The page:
Pete Ward

Dean Chance once called the dumpy, rumpled Ward the league’s toughest clutch hitter. In the 1960s, he was as close as the White Sox came to having a consistent power threat in spacious Comiskey Park. The son of NHL star Jimmy Ward, he was acquired as a throw-in (at the insistence of White Sox coach Charlie Metro, Ward’s first minor league manager) in the blockbuster deal that brought Ron Hansen, Dave Nicholson, and Hoyt Wilhelm from the Orioles in return for Luis Aparicio and Al Smith. Placed at third base to replace Smith, he showed good range but led AL third basemen with 38 errors, most of them attributable to his strong but scattershot throwing. But White Sox pitchers didn’t complain; he beat Detroit with a seventh-inning HR on Opening Day, the start of an 18-game hitting streak. For the season Ward hit .295, fifth in the AL, with 22 HR, 84 RBI, and 80 runs, and he finished second in the AL in total bases (289), hits (177), and doubles (34). TSN named him AL Rookie of the Year.

Lefthanded-hitting Ward used a strange batting stance, crouching with his rear foot pointed straight at the plate and his front foot pointed at the pitcher, and he had a big uppercut. Ward himself observed, “I got a real silly stance. Fundamentally I got a bad swing.” He had career highs of 23 HR (including three grand slams) and 94 RBI in 1964 and cut his errors in half (19), but in 1965 he was bothered by recurring muscle spasms in his neck (the result of a minor auto accident in the off-season). He dropped off to 10 HR, 57 RBI, and a .247 average. A back injury in 1966 cut even deeper into both his playing time and his production (84 games, .219, 3 HR) and forced a move into the outfield. He rebounded somewhat in 1967 with 18 HR and 62 RBI in 467 at-bats, playing outfield, first base, and third, but he hit only .233 and struck out a career-high 109 times.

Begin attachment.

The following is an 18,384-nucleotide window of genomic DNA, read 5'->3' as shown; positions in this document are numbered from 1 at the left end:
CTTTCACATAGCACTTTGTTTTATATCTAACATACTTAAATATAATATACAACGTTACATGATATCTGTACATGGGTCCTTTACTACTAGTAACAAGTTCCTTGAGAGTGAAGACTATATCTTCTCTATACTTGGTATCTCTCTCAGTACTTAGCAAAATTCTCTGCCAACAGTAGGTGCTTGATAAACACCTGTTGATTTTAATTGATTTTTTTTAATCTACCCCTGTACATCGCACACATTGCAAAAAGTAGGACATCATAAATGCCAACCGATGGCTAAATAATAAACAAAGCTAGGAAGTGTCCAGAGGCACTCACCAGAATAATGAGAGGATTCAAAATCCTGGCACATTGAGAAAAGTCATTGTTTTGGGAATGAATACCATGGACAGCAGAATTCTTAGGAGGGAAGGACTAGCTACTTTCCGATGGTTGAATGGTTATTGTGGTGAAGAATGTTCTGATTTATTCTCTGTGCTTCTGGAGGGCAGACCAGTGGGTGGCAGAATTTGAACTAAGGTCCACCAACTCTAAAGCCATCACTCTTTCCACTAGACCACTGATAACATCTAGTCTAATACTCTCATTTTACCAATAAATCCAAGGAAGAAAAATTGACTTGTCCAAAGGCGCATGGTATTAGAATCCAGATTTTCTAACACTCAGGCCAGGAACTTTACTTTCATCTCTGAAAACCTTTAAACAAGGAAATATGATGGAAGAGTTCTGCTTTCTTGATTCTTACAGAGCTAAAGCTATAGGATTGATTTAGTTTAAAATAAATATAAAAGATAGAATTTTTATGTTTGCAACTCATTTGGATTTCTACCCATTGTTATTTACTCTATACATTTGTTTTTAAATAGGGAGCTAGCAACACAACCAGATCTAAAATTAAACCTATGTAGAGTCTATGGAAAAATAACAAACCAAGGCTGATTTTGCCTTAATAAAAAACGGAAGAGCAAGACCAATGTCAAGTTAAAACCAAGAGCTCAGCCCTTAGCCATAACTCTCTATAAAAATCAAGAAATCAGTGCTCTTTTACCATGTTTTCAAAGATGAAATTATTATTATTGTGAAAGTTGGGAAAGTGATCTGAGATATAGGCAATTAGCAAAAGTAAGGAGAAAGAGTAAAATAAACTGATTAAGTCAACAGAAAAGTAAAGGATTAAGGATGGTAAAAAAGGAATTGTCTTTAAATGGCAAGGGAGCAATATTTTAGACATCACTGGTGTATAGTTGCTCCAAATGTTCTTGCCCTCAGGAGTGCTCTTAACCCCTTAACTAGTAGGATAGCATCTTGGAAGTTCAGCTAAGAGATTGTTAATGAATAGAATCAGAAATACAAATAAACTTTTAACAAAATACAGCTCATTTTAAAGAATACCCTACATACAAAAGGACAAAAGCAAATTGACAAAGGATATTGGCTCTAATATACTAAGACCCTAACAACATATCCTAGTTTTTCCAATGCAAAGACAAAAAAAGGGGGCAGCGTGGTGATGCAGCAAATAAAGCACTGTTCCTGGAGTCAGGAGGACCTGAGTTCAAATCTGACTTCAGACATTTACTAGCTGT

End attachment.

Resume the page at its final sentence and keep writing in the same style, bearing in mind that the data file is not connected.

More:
The White Sox lineup was getting weak in the late 1960s (Ward’s 18 HR in 1967 led the team, with Tommie Agee at 14 and Tom McCraw at 11 the only others in double figures), and Ward saw fewer good pitches; he walked 61 times in 1967 and 76 times in 1968, his last decent season (15 HR, .216). By 1969 he was a utility man, but he did pinch hit .370 (17-for-46). He finished his career in limited duty with the Yankees in 1970.